Do you dream of running the London Marathon? We’re sad that it’s cancelled for 2020, but looking forward to 2021!
The London Marathon is a one of the World Major Marathons, and over 40,000 runners run it each year, including elite athletes, celebrities, and many many runners in fancy dress competing for world records, raising money for charity, or just aiming for their own personal best.
Whether you are running the London Marathon for the first time, or have run it before, there’s lots of things for you to remember ahead of time and on the day. We’ve pulled together 26.2 London Marathon tips to help you enjoy your big day to the max.
1. Take it easy
This is it, your last week before the big day. You’ve spent months running up to marathon day, and now all you need to do is rest up to make sure that you are in as good shape as possible heading. Walk, or go for one or two short, slow runs to keep your legs happy.
2. Resist the urge to sightsee (too much)
London is one of the greatest cities in the world, with lots to see and do. That said, when you arrive in London for the marathon, sightseeing should not be too high on your list. Plus the marathon will take you past and over many landmarks, so you can tick them off your list as you run.
3. Eat well and hydrate
Use the week before the marathon to fuel your body. Eat healthy foods, with a good mix of carbs, fibre, and protein, but don’t go all out crazy. Stick to foods you know, now’s not the time to experiment with your race day nutrition. Keep yourself well hydrated, and you will be in a good place come the start line.
The night before the run eat a carb rich dinner a few hours before you go to bed. Again, stick to familiar foods.
4. Read the marathon instructions carefully
As mentioned above, there are a lot of details to remember for the London Marathon. All information will be emailed to you by the organisers. Download the info you need, and save it for offline use as mobile network coverage can be spotty when you are crammed on the train or in Greenwich Park with thousands of other people.
5. Collect your runners pack
Head over the running show a couple of days before the marathon to get your pack. The London Marathon expo is packed full of booths with everything to do with running, from clothing and race day nutrition, to planning your next race! Leave yourself time to explore it, but resist using anything you buy at the expo on race day.
6. Plan your route to the start line
The London Marathon has two start lines – the elite start line, which is also where ballot runners will start, and the main start line, where most people will start. They are reached by different stations, so make sure you know where your start line is before you set out.
Leave extra time to get there. The trains will be crowded, and Greenwich Park is big, so it is a good few minutes walk from the station to the starting point. Look up the route, but don’t worry too much about it, just follow the crowds of runners.
7. Get your kit bag ready
The London Marathon start and finish lines are miles apart, so prepare everything you need for after the run in a bag to put on the baggage truck. The organisers provide you with plastic bags for the baggage trucks, and you are strongly advised to use them. Some trucks won’t take regular bags. Don’t forget to put your name, runner number, and phone number on the bag so they can find it easily.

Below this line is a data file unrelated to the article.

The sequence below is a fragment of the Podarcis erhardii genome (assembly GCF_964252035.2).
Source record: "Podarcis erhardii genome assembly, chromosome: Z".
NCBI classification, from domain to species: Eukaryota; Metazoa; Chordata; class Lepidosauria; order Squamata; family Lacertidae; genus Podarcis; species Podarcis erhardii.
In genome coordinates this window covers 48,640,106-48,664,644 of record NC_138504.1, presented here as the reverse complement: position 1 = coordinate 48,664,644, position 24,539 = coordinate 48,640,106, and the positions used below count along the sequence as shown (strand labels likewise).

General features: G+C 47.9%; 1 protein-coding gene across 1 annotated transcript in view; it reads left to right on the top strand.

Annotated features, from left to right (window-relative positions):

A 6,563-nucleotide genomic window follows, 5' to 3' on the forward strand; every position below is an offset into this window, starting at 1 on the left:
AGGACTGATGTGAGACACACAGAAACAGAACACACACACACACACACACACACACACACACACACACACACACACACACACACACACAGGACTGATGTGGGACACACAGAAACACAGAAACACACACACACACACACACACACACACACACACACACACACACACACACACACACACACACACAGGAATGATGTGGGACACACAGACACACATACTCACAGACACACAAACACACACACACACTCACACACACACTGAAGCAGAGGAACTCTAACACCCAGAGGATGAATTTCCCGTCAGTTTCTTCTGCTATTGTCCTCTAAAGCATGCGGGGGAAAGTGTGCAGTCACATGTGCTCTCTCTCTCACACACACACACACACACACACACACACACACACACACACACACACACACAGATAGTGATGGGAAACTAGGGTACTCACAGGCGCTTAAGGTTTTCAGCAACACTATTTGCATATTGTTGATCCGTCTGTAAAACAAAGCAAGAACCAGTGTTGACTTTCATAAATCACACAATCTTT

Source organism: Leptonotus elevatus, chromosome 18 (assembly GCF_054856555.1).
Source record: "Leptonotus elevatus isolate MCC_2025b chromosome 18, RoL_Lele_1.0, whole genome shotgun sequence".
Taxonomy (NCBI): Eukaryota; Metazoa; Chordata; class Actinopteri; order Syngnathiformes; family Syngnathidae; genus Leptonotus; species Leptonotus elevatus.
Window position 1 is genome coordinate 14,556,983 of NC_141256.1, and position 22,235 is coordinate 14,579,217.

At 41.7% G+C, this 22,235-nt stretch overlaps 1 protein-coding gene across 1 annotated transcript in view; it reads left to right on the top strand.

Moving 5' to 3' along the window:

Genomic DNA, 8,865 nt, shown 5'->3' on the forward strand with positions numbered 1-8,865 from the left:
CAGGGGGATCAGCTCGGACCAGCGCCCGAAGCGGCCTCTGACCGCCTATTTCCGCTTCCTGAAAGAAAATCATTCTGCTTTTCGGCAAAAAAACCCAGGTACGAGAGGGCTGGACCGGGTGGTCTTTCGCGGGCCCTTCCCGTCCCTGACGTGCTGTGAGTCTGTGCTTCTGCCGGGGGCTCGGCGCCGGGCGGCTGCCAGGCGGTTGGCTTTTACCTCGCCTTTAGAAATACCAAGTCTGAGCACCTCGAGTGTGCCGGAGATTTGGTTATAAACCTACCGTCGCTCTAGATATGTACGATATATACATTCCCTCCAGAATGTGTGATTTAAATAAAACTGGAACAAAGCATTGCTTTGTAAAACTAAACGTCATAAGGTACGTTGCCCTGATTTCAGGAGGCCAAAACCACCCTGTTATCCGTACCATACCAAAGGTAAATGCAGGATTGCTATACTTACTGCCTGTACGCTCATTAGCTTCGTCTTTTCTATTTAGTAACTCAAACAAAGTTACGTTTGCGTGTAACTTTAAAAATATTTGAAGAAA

Also prepare your start line clothes, including a black bin bag or old sweater that you don’t mind throwing away as it can get cold at the start line.
8. Sleep well
Go to bed early the night before, and get a good night’s sleep. You’ll have an early start, and a very busy day tomorrow.
9. Wake up early and eat breakfast
The London Marathon starts at 10am, so you will want to be up with time to eat breakfast and head over to the start line.
Eat a carb heavy breakfast, again of foods that you are used to eating. You’ll want to eat as early as possible to give your body time to digest it.
10. Head over to the start
Travel on Transport for London and Southeastern trains is free for marathon runners – but you will need to show them your race number. You will also need to show your race number on your clothes to get to the start line, so it is a good idea to have it on for the journey too.
Make sure you get to the start with plenty of time to put your bag on the baggage truck, and go to the loo. There will be queues for the toilets at the start, and for the first few miles of the run, so leave plenty of time to go before you head to your starting pen.
FInd the right pen for your time, and make sure you are in there in good time before the start as they will close them, and you’ll have to go to the slow runners at the back.
11. Stretch/ warm up
Take a few minutes to do your usual pre-run warm up. Many marathons provide professional trainers to lead you through a warm up. Join in for fun, but don’t do more of a warm up than you usually do because that will start your body off at a different place than normal.
If you are a runner who prefers to start slowly and use the first couple of miles of the run to warm up, then stick to that plan.
Miles 1 to 5
12. Don’t head off too fast
It’s easy to get carried away, and you may find that there are runners streaming past you in all directions. But you trained for this. Keep to your own plans, and run at your own pace.